The War on The West

The War on The West

“Yesterday, December 7, 1941, a date which will live in infamy, the United States of America was suddenly and deliberately attacked by naval and air forces of the Empire of Japan.”

President Franklin Roosevelt, speaking before a joint session of Congress, requesting a Declaration of War against the Empire of Japan, December 8, 1941

What should we say about yesterday’s U.S. Senate failure to fix the Forest Service’s fire borrowing mess within the scope of its landmark two-year budget deal?

Do we say that, “Yesterday, February 7, 2018, a date which will live in infamy, the United States Senate suddenly and deliberately attacked the citizens of the 11 western states?”

It’s tempting.

Is it a stretch to say that the federal government’s long war against the rural West’s economy and environment has now spread into the West’s major cities?

It isn’t if last summer’s godawful wildfire season is the milepost by which we measure the U.S. Senate’s failure to fix its half of the fire borrowing fiasco.

At this writing, we don’t know how the House will vote, but it seems unlikely they will push the budget compromise off a cliff in an election year. Certainly not with House Republicans and President Trump in Democrat crosshairs.

Bear in mind, no new money was involved in the fire borrowing fix. The Senate was simply asked to move fire funding from the Forest Service’s budget to the same natural disaster account used to fund hurricane, tornado, flood and earthquake relief.

What made the funding list? Well, there was $90 billion in disaster relief for Puerto Rico, Florida, Texas and a few other states; $2 billion to help to help Puerto Rico and the U.S. Virgin Islands rebuild their electric grids; $2.4 billion for Florida citrus growers and farmers in other areas that suffered hurricane and wildfire damage, and $23.5 billion for the Federal Emergency Management Agency’s recovery and repair fund.

We have long argued that the Forest Service’s fire fighting function ought to be handed over to FEMA, so the agency can refocus on its original mission: managing our National Forests.

The Forest Service disagrees, and given their quite remarkable firefighting history, we understand why they disagree. But much has changed, and the Forest Service is seriously understaffed at a time when Congress is unfortunately in no mood to increase its budget.

So, here we go again – still – with a seriously understaffed Forest Service that will, again this year, be forced to transfer dollars from its forest management account into its firefighting account.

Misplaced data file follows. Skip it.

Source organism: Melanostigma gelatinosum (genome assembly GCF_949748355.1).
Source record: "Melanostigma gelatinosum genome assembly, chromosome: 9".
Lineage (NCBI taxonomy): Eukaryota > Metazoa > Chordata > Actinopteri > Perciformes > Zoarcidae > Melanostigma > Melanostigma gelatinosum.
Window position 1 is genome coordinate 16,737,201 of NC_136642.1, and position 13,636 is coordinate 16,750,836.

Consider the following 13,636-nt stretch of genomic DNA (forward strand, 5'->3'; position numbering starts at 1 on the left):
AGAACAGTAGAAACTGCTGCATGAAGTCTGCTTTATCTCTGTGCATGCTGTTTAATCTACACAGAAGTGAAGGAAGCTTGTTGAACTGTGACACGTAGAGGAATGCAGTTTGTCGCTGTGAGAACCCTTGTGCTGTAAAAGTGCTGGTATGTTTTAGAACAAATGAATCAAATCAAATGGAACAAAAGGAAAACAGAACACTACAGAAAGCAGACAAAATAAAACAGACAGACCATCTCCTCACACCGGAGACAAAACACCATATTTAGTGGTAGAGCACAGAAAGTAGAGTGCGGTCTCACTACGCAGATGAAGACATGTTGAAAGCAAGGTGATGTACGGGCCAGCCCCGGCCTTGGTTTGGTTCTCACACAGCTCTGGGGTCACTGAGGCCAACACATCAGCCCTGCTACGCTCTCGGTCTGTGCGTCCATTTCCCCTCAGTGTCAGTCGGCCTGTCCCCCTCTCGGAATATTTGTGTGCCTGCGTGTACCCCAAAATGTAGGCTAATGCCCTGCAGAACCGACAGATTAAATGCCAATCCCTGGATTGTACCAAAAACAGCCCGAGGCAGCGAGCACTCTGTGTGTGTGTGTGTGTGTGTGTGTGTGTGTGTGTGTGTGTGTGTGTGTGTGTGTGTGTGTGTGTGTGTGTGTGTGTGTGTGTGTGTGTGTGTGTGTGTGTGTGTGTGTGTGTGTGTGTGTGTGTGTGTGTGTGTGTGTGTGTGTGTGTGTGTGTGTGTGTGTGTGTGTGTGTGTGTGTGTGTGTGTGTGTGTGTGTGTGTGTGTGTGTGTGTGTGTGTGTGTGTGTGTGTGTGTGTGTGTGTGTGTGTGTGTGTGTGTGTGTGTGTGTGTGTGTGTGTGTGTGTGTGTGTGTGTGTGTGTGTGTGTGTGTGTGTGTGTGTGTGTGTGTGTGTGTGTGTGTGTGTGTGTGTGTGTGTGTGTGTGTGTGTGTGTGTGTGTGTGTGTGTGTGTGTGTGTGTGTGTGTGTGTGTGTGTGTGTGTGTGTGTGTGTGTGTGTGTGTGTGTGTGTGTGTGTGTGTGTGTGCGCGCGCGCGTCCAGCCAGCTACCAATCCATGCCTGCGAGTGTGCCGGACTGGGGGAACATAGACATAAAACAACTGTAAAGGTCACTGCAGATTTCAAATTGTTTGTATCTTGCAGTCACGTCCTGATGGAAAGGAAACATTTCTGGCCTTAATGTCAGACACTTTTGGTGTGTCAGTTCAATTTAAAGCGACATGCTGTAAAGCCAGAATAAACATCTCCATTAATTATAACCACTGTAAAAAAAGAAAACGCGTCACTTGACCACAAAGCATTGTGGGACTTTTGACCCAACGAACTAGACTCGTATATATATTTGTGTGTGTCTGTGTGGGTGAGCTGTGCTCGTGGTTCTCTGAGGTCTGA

Soon, half of the agency’s entire budget will be consumed by fire, leaving no money for restoring dying National Forests before they burn.

Why was the “World’s Greatest Deliberative Body,” unable to come to agreement on the fire borrowing mess, despite the bi-partisan urging of western Senators?

Because western House and Senate members want some relief from the regulatory hellhole created by the National Environmental Policy Act and the Endangered Species Act. NEPA, signed into law by President Nixon in 1970, was a little over four pages long.

ESA, also signed by Nixon, in 1973, was 20 pages long. Both laws have morphed into thousands of pages of ambiguous rules and regulations that have become lucrative feeding grounds for environmental litigators whose work is paid for by taxpayers.

As we have written many times, litigation rarely involves actual environmental harm, but rather “process” violations rooted – again – in thousands of pages of rules and regulations that take years to decipher. One misstep and you are court.

It’s ridiculous, and every western House and Senate member knows it. No wonder they are pressing their colleagues – those who don’t choke on carcinogenic wildfire smoke for months on end every summer– to help fix the fire borrowing mess, and, more importantly, the regulatory hellhole that makes it virtually impossible for the Forest Service to do the restoration work needed to pull the West’s publicly treasured National Forests back from the brink of ecological collapse.

Do I think the U.S. Senate has declared war on the citizens of the 11 western states? A friend asked me this very question earlier today. After some hesitation, I replied, “Yes, I do, in a manner of speaking.”

“I do, too,” he said. “This summer there will surely be enough big wildfires in the West for you to name one after every one of the 100 members of the Senate.”

We shall see in due course.

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